3 individual groups of investment sharks project a collapse of the early 2000’s US housing market and bet against the banks for stakes in the billions.
Writers: Charles Randolph (screenplay), Adam McKay
Director: Adam McKay
Stars: Christian Bale, Steve Carell, Ryan Gosling
Run time/Rating: 130 Minutes/ R
Popcorn Score: Large Popcorn with Butter
It only took about 10 minutes into The Big Short before I wondered if this movie was too smart for me. Thankfully, just then a Margot Robbie bubble bath scene happened and she helped me understand what the hell Ryan Gosling’s voice over was talking about for the first 10 confusing, yet still entertaining minutes. From there on, all of the confusion was gone and only entertainment resumed.
In The Big Short we follow some of the elite money masters of this country. 3 different groups who are more or less completely unconnected, other than the fact they have all come across the same piece of information which will make them all very very rich.
The story which follows these 3 different groups of hedge fund managers and traders who made fortunes because they foresaw that America’s housing marked would soon collapse due to faulty subprime mortgages. (Don’t worry, Margot simplifies it for you) The film, which is adapted from Michael Lewis’ book of the same name is directed by comedy directory Adam McKay (Anchorman, Step Brothers) and keeps the dry subject of mortgage collapse so entertaining with snappy dialogue, 4th wall breaking cutaways and a great cast of actors. It all makes a very entertaining and engaging “Dramedy”
The first of the three interweaving storylines of future billionaires focuses on hedge fund manager Dr. Michael Burry, a medical doctor who left that game due to his severe social anxiety and inability to communicate well with patients. He is much more comfortable sitting behind a stack of monitors and predicting financial markets, a skill which leads him to find the faults of the mortgage bonds in America. He decides to short – or bet against – the housing market of the US by convincing Wall Street banks to sell him an insurance policy where – if/when – the market fails he will make money, and in the meantime he pays premiums to them. He buys 1.3 billion of these so the payoff is potentially big, but so are those premiums. He better be right or he is losing a lot on a clock!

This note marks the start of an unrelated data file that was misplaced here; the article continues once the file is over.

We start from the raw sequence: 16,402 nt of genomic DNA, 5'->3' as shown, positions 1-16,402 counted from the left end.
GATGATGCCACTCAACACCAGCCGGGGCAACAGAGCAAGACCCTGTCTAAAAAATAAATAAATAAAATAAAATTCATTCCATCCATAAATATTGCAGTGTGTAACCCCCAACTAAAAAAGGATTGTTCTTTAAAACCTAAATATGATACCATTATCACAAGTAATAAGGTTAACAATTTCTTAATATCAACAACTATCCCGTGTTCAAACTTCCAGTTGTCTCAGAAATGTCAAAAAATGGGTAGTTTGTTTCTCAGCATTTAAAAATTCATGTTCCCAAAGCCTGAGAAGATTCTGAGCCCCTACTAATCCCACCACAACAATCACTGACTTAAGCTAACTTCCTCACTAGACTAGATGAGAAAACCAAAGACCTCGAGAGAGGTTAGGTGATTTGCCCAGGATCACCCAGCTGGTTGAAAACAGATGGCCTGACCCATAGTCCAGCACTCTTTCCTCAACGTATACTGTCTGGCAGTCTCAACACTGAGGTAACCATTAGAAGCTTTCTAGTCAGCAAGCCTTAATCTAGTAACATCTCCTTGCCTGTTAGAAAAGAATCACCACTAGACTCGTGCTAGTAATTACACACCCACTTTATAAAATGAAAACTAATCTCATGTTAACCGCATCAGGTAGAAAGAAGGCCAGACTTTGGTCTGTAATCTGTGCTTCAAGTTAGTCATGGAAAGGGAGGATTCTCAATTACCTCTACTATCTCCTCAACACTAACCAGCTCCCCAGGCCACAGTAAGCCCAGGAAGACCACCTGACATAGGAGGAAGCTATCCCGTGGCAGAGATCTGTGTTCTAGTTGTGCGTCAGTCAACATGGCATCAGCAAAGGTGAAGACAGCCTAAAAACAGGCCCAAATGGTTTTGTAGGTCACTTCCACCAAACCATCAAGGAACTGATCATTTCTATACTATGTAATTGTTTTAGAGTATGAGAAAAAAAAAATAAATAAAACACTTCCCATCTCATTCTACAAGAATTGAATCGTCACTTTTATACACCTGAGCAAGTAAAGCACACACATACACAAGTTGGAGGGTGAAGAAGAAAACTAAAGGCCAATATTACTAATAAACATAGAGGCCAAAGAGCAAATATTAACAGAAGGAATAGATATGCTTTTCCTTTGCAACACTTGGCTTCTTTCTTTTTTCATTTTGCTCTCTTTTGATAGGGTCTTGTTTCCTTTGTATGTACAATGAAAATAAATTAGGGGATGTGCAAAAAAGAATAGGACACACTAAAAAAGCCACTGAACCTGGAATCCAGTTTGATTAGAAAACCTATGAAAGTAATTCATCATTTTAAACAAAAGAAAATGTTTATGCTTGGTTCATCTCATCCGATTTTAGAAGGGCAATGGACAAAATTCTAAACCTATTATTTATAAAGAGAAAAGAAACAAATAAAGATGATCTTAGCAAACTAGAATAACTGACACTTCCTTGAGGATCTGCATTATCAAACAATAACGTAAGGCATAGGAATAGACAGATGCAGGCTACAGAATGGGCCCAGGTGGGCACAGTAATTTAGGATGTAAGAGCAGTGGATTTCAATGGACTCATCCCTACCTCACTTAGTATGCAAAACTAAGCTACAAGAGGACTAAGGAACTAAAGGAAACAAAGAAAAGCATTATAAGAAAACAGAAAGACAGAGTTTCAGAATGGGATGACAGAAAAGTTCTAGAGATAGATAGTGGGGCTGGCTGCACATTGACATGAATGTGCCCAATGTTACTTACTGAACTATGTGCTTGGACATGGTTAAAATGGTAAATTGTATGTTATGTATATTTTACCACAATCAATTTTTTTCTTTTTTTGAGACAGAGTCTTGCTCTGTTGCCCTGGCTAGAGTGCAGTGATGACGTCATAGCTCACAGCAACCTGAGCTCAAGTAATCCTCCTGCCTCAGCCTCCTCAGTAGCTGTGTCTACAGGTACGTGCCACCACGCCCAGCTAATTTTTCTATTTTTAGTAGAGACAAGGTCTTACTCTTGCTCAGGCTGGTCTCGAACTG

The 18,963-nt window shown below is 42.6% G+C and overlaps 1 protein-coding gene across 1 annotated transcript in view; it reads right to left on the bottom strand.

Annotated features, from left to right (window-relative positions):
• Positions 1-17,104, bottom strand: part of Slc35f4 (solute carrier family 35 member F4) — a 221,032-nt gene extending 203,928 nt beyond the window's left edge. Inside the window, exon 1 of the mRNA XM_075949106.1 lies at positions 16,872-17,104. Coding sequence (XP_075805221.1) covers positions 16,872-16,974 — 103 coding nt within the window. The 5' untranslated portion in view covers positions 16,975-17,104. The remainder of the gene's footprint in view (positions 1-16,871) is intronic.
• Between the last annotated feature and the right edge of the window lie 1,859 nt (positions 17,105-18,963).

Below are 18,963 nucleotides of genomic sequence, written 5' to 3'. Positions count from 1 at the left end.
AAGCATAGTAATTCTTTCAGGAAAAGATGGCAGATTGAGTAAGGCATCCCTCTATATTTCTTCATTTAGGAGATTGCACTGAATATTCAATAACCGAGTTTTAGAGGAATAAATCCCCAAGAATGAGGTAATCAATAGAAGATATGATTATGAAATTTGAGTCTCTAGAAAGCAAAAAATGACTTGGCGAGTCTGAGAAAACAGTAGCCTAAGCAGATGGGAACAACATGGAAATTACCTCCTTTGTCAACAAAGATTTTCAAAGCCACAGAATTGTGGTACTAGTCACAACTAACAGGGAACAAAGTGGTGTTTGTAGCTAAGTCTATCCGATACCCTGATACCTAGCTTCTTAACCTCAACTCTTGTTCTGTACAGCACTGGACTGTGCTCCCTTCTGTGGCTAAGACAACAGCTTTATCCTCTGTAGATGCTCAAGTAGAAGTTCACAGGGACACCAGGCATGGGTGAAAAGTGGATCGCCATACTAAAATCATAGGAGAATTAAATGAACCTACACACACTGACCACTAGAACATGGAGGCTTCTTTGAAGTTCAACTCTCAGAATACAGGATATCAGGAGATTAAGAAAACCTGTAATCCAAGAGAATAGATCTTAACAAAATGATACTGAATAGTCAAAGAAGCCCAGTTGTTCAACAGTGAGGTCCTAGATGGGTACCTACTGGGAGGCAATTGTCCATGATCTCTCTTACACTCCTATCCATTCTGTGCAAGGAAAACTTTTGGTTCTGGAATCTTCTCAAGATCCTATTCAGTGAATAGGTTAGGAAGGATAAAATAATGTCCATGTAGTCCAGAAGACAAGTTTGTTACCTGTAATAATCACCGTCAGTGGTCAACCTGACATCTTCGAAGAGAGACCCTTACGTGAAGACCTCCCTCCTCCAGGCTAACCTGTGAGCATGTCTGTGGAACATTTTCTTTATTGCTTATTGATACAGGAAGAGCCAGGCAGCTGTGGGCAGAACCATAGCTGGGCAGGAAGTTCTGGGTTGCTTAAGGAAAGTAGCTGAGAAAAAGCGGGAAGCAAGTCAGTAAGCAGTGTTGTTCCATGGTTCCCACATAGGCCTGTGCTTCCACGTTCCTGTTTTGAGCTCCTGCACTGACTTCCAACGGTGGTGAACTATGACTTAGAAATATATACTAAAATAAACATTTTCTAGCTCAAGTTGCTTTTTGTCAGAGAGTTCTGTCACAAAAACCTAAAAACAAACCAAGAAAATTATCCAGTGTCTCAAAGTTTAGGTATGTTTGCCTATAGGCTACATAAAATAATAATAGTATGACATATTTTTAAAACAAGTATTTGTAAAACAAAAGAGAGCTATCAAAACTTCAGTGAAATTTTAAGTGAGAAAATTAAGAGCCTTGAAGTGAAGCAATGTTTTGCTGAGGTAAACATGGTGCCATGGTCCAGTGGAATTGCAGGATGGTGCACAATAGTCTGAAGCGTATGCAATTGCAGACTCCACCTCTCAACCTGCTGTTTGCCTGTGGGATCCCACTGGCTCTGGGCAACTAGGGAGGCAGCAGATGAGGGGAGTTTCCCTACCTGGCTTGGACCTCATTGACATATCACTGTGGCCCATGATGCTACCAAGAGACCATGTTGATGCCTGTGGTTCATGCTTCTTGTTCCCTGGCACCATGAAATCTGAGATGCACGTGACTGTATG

The other men of the story may not know Dr. Burry personally, it is presented as if they do not, but they all catch wind of this insurance short strategy and after their own analysis buy in on their own. The first is Ryan Gossling’s suave, slick, classic banking movie character Jared Vennett. He is what we were expecting more of in a Wall Street shark movie. He brings in a small team of investors headed by Steve Carrell’s Mark Baum, a man who hates the injustices of huge bankers and is excited for the opportunity to make money off of their fraud/stupidity. Steve Carrell is awesome in this movie in another role showing off his legitimate chops.
The final group of men who ride this wave are young investment duo Jamie Shipley and Charlie Geller (Finn Wittrock and John Magaro). They enlist the help of Brad Pitt’s Ben Rickert who is a retired Wall Street mogul who left the rat race of NYC to essentially live off the grid. He is aroused by an amazing offer and comes back to help his young former neighbors strike it big.
Hollywood has a history of making movies about banking and mortgages and investments into something more interesting than they actually are in real life and I would suggest that few others with the same effort have done as well as The Big Short. Guided by an entertaining non-fiction book, a comedic director and a cast of characters as great at their craft as the characters they play are at their own, The Big Short is a Popcorn Movie Review favorite of 2015!
Large Popcorn with Butter.